Expression of CD4 on CD8+ T lymphocytes
To determine activation signals that induce expression of CD4 on CD8 cells, highly purified CD8 SP T cells were isolated from fresh PBMC from adults and stimulated in the presence of either anti-CD3 mAb alone, anti-CD28 mAb alone, PHA, or anti-CD3 and anti-CD28 together. Three days after stimulation, cells were analyzed for expression of CD4 and CD8 using flow cytometry (Figure 1A). Consistent with our previous findings,10 costimulation by anti-CD3 and anti-CD28 mAbs resulted in de novo expression of CD4, whereas stimulation by either anti-CD3 alone, anti-CD28 alone, or PHA did not produce significant levels of CD4 expression on the surface of these cells. The costimulated population of cells also expressed higher levels of the activation markers CD25 (Figure 1A), CD69, and CD71 (data not shown). In fact, according to gating assessments, more than 99% of CD8+CD4+ cells expressed CD25 at this time. In contrast, approximately 88% of the total CD8+ population expressed CD25, indicating that the CD4+ population was highly activated.
To investigate whether the induction of cell-surface CD4 expression was proportional to the level of costimulation, we titrated anti-CD28 mAb in the presence of a constant level of anti-CD3 adherent to the plates. Purified CD8 T cells were stimulated for 3 days in increasing concentrations of anti-CD28 and analyzed for expression of CD4, CD8, and CD25 using flow cytometry. The level of CD4 expression was directly proportional to the level of anti-CD28 costimulatory signal, with increased costimulation producing increased CD4 expression (Figure 1B). CD25 expression also increased with costimulation, although maximal CD25 expression was observed before maximal CD4 expression. The coordinate expression of CD4 and CD25, especially at lower levels of anti-CD28 costimulatory signal, strongly suggests that any functional role of CD4 on CD8+ T cells is related to cellular activation events.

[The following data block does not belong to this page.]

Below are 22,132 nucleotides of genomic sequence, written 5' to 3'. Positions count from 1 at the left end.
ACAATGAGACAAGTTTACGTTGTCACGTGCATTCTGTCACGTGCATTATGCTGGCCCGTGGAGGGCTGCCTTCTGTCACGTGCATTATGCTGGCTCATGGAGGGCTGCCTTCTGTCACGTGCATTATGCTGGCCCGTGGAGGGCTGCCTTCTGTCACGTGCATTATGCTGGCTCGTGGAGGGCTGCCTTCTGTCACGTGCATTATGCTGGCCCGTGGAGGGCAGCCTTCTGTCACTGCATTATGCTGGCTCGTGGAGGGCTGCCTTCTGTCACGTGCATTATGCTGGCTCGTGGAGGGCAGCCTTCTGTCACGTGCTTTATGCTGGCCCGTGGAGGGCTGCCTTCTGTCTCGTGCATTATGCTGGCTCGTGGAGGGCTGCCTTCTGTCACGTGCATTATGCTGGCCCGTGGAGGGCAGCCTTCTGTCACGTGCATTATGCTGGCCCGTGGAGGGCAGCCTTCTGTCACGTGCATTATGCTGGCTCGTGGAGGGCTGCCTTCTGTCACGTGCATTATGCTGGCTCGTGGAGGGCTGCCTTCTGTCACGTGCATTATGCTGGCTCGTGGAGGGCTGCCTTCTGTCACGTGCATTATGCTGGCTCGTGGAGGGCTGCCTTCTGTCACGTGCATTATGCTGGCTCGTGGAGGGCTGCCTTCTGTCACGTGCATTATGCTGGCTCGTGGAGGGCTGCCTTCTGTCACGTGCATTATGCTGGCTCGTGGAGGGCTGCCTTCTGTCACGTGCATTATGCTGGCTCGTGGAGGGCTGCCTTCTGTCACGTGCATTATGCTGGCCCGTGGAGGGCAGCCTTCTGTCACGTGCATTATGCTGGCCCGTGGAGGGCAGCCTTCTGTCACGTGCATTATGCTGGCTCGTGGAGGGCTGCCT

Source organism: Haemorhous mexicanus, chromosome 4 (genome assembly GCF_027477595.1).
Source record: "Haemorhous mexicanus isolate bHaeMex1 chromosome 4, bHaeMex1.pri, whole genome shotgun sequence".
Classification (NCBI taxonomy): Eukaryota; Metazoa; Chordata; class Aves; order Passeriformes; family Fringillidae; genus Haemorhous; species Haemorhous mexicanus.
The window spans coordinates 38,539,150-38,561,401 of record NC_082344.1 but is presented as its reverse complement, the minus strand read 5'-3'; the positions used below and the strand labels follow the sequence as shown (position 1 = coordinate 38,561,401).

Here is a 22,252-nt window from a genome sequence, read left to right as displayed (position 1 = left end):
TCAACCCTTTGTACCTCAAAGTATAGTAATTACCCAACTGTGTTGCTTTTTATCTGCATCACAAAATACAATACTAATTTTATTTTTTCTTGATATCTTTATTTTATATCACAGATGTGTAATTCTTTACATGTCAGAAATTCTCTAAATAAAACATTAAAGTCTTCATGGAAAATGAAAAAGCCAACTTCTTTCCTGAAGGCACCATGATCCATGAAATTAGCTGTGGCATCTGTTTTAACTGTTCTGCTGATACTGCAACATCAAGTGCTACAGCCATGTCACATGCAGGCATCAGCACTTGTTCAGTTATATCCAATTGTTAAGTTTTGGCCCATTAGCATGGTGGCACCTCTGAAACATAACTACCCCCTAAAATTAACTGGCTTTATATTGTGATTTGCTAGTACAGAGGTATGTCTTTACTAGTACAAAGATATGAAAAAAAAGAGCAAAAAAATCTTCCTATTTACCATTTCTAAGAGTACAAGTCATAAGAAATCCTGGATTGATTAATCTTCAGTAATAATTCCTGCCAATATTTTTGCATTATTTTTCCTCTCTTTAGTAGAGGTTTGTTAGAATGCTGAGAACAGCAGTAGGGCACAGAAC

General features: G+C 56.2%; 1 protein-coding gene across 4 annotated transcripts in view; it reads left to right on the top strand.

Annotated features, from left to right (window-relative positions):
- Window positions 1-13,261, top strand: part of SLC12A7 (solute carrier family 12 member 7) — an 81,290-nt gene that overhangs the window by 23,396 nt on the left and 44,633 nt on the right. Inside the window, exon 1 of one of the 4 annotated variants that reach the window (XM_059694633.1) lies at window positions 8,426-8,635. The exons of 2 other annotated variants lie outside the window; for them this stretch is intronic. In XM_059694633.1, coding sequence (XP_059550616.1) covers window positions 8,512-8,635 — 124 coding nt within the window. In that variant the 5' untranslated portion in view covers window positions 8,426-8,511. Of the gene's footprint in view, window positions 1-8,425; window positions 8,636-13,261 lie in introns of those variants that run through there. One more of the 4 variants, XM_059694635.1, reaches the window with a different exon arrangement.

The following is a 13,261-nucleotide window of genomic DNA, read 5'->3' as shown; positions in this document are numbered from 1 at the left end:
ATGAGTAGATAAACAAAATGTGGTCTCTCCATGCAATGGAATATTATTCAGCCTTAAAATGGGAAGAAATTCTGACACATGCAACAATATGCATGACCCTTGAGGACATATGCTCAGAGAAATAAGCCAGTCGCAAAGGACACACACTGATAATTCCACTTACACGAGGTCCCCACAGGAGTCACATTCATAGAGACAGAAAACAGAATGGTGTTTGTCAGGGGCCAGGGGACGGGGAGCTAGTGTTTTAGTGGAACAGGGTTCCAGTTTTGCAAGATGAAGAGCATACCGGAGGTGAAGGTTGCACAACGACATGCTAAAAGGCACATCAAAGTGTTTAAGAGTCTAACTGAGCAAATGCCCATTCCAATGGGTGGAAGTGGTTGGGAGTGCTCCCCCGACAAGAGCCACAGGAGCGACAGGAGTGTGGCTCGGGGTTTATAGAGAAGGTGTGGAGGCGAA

CD4 and chemotaxis of CD8+ T cells induced by IL-16